When Mike Scioscia was hired to manage the team in 2000 by general manager Bill Stoneham, it was a classic Angels reach. Scioscia was a Dodger, a former All-Star catcher, World Series hero, and longtime coach for the LA Blue team. And what are the Angels but a Dodger knockoff, an imitation, a lesser SoCal team, dating back to their first years when they rented Dodger Stadium to play their home games.
Scioscia made no bones about installing the Dodger Way with the Halos. No one in the front office cared, they just wanted to end their playoff drought. In 2002, Scioscia led the Angels to 99 wins and their first postseason appearance since 1986.
Channeling his Inner Lasorda, Scioscia guided the Angels to a first-round upset of the Yankees, and watched as his team easily dispatched the Twins in the League Championship Series. In the World Series, the Angels defeated the Giants in a thrilling seven-gamer to finally fulfill Gene Autry’s greatest wish, a world championship.
Two years after title, the Angels started a six-year run where they averaged 94 wins and captured five division titles. That was indeed, the best of times for Rally Monkey Nation.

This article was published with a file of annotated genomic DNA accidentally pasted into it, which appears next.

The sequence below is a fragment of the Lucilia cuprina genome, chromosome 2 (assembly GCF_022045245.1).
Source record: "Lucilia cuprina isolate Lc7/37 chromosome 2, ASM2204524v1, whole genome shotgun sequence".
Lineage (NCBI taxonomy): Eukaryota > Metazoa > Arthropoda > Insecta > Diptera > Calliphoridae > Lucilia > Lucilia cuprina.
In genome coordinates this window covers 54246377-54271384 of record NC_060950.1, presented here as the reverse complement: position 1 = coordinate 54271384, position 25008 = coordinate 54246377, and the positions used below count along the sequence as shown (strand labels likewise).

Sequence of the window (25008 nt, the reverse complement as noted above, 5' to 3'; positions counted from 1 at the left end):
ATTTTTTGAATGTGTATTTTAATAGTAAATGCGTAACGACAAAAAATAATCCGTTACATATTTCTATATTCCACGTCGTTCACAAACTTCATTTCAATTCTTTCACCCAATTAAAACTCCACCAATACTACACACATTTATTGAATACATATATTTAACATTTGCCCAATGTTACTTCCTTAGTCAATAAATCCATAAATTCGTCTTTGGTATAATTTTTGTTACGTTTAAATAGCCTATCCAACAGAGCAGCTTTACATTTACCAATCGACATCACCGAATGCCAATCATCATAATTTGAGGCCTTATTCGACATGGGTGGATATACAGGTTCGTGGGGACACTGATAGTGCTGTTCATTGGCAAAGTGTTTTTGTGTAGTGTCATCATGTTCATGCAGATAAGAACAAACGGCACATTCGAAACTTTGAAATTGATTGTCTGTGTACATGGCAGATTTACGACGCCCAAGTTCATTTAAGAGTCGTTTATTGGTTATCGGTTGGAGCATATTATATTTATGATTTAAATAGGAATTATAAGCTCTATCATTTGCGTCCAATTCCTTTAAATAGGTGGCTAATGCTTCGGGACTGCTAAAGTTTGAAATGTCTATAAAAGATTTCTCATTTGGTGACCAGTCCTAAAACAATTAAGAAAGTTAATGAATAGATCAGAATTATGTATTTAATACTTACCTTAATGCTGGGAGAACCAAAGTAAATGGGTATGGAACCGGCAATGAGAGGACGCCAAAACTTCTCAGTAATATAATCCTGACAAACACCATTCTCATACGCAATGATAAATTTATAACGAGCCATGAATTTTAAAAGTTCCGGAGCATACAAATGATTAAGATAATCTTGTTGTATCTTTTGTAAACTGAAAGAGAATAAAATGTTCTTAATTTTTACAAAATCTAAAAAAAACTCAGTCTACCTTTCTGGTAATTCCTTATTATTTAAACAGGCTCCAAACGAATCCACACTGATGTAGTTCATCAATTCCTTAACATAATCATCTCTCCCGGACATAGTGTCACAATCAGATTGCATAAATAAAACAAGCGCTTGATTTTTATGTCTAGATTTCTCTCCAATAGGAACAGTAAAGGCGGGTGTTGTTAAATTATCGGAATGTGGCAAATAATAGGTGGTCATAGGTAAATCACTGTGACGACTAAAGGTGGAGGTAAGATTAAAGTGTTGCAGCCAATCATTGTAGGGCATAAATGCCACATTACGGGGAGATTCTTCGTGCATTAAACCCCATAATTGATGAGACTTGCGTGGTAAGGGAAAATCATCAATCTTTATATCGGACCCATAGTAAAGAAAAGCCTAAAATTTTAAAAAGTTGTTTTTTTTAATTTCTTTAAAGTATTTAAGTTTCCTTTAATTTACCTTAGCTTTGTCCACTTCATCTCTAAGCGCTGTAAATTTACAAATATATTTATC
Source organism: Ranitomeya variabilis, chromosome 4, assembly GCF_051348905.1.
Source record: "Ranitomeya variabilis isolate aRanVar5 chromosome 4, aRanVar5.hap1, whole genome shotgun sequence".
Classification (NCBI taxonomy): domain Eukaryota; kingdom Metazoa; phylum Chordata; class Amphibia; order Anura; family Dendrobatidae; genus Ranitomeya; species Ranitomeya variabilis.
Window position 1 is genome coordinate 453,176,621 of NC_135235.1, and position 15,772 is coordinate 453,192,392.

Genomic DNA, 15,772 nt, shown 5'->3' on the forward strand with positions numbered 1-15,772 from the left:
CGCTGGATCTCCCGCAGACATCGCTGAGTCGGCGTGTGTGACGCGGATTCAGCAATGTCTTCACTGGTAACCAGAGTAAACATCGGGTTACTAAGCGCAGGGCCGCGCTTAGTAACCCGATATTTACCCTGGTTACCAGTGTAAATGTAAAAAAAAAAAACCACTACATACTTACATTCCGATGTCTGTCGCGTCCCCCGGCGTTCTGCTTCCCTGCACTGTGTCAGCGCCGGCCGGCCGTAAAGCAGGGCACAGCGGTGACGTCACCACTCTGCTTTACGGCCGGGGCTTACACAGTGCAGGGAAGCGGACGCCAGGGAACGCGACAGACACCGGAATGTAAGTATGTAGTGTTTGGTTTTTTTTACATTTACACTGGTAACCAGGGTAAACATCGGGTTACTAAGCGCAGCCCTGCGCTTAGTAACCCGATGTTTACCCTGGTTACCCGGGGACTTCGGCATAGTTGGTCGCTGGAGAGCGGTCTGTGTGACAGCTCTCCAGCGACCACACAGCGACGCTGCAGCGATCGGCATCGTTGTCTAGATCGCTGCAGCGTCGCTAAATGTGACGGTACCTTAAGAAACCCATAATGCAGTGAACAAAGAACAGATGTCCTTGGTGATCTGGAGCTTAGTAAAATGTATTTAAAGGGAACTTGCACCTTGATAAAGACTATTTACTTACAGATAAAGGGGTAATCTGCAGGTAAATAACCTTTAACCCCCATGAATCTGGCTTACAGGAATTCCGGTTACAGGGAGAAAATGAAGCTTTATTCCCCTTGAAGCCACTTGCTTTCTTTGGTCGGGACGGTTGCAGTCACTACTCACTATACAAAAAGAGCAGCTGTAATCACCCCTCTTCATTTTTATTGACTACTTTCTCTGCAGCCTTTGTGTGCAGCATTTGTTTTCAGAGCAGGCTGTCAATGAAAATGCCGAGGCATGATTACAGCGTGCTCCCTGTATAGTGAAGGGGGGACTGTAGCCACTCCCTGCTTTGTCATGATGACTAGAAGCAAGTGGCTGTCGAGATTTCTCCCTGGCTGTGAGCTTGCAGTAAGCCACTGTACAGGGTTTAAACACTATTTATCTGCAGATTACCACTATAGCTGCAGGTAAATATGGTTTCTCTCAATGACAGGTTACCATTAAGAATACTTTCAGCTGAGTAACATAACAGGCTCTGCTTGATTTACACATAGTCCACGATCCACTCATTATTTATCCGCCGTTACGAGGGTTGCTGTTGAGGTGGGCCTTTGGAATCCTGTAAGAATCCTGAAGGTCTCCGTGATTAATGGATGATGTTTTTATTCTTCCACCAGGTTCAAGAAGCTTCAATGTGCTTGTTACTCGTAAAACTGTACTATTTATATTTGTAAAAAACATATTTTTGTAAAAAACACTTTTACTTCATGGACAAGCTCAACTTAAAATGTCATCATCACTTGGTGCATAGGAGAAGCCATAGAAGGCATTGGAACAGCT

In their nearly sixty-year history, the Angels have only finished last three times. Well, actually five times, but twice it was in a four-team division, so that hardly seems worth mentioning.
You know how they say “it’s always darkest before the dawn”? Well, the Angels finished last in both 1974 and 1975, just a few years before the team signed a slew of free agents that turned things around (see The Ultimate Angel below).
The early 1970s Halos had two excellent flame-throwing pitchers in Nolan Ryan and Frank Tanana. But the offense was pathetic. The franchise was also bleeding talent: they let coaches Sparky Anderson Whitey Herzog go elsewhere to much success.
Vladimir Guerrero homers in his first home opener as an Angel.
1979, 1982, 1986, 2004, 2005, 2007, 2008, 2009, 2014